Time Management for Home-Based Business Professionals
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Clear away as much of it as you can when you switch off for the day. Effective time management is essential if you want to continue hitting your deadlines when you're working from home. Organize and prioritize key tasks with a To-Do List. It's also a good idea to have a list of "in between" tasks.
These are relatively minor jobs that should take 10 minutes or less to complete, and which you can fit into your day when a gap opens up. And don't forget to take breaks regularly. Keep tabs on how much time you spend on each task by setting up an activity log. This lets your manager know how you're spending your time.
It should also help you to see when you're at your most productive, so that you can carry out complex tasks during those parts of the day. To learn more about how to track your time, see our article, Accounting for Time. You might also like to explore our other tools on Time Management , to help you to manage your time effectively when you're working from home. To stay focused at home, you need to be in control of communication — otherwise, it might start to control you!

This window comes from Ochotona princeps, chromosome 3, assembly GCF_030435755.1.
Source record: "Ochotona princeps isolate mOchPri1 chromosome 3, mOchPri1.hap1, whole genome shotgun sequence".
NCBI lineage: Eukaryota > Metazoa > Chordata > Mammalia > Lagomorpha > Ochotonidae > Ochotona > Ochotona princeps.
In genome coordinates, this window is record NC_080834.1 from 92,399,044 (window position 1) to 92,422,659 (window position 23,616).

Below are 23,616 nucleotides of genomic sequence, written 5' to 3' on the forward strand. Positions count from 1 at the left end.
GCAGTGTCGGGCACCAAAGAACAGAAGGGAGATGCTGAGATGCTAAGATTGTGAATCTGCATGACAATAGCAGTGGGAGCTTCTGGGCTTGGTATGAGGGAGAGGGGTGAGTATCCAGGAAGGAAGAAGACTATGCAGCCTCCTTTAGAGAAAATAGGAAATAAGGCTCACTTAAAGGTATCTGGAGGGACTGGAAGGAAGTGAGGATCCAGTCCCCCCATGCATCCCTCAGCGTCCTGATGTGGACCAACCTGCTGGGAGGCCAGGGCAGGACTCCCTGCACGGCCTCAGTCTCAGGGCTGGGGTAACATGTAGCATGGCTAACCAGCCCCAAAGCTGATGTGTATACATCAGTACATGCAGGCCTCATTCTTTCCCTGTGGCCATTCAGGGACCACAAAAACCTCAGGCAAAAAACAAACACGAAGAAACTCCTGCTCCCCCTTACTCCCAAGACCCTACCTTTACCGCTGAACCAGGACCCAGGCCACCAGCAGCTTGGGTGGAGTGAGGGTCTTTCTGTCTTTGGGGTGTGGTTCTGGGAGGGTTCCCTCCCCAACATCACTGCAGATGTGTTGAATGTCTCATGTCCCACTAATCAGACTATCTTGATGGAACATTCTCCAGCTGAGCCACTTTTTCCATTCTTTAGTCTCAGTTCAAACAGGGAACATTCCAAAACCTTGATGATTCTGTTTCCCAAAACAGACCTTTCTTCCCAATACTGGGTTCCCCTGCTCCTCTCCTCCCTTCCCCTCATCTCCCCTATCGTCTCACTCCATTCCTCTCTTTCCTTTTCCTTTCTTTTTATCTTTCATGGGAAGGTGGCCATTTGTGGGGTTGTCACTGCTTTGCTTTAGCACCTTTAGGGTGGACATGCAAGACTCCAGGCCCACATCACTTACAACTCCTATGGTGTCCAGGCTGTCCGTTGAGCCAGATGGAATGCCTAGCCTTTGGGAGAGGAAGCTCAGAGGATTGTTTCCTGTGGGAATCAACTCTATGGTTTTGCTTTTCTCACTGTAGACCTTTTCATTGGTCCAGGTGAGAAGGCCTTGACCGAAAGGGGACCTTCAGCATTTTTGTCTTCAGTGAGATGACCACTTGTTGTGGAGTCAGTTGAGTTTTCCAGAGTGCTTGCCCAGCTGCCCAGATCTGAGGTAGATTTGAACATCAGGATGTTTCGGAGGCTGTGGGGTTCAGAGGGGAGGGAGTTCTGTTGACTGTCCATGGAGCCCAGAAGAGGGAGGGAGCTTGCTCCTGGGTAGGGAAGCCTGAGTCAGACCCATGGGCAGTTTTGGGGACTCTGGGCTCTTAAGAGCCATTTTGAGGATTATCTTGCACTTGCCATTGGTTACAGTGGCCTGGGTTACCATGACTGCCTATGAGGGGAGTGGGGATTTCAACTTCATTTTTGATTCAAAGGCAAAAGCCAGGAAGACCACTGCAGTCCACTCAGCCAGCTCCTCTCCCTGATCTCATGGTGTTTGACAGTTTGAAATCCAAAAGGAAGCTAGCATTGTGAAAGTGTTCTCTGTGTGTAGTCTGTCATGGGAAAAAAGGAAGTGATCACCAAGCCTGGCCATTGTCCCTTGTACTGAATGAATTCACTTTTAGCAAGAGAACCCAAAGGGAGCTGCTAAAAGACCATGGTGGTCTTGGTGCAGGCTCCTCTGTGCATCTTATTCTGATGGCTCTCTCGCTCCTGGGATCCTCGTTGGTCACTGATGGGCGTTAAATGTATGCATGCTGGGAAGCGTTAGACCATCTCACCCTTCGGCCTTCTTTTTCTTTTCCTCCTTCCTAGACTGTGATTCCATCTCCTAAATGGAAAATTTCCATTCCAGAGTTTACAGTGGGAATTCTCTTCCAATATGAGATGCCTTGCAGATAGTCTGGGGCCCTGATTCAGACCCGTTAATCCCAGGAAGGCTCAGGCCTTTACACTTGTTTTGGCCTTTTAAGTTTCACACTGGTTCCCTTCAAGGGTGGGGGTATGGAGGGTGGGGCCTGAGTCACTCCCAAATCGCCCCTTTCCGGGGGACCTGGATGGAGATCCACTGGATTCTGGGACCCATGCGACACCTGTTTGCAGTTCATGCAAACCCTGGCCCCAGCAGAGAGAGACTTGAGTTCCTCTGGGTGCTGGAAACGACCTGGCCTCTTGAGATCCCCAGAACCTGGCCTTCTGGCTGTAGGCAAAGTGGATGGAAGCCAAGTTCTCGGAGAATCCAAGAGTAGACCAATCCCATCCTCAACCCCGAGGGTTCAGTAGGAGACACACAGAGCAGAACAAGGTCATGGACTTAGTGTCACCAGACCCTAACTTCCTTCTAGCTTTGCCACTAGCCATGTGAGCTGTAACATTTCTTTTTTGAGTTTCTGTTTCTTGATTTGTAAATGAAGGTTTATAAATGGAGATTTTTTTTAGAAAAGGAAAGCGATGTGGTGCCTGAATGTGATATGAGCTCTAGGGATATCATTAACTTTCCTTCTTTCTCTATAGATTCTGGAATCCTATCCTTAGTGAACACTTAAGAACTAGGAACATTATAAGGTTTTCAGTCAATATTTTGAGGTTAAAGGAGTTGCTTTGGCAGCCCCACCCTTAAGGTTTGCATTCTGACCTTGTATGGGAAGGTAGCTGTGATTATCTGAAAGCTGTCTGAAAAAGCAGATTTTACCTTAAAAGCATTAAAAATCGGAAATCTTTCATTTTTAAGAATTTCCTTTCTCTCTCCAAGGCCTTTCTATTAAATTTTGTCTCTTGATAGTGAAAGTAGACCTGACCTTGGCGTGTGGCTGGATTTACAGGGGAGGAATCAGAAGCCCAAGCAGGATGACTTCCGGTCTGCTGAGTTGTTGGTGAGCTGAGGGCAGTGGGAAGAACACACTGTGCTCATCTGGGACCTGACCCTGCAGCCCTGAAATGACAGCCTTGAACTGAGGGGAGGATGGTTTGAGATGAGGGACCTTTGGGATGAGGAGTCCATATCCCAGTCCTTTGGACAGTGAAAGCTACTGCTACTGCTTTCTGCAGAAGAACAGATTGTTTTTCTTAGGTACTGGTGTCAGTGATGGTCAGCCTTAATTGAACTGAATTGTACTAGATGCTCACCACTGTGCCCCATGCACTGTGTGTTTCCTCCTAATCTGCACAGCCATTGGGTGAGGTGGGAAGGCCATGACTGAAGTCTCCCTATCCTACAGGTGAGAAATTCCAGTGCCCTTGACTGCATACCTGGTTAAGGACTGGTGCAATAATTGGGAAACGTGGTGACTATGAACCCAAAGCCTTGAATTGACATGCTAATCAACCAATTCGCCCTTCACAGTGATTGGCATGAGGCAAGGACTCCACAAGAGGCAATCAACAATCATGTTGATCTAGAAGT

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Find appropriate times to "check in" with your managers and co-workers. Small problems can often be dealt with there and then, allowing you to work uninterrupted afterward. You likely need to experiment with communication in the early days of working from home. You'll want to avoid distractions, but neither should you "disappear. If possible, redirect your office phone to your personal cell, and let colleagues, customers and suppliers know how best to reach you at home. That way, you'll be able to take important calls, but switch to your message service when you don't want to be disturbed.
Finding This Article Useful? You can learn another 63 time management skills, like this, by joining the Mind Tools Club. Staying connected can be particularly challenging when other team members are also working from home. If you still find yourself losing focus when you're working from home, check that you're not trying too hard! It can be difficult to resist the urge to overcompensate for not being in the office, by working longer than you normally would, or by missing out on breaks.
There are numerous advantage to working from home. But there are many challenges, too, such as staying focused and doing your best work. Find ways to motivate yourself to work positively and productively. Highlight things that will likely distract you, and take steps to deal with them. Set up a workspace that's comfortable and appropriate for your job, and do everything you can to limit interruptions.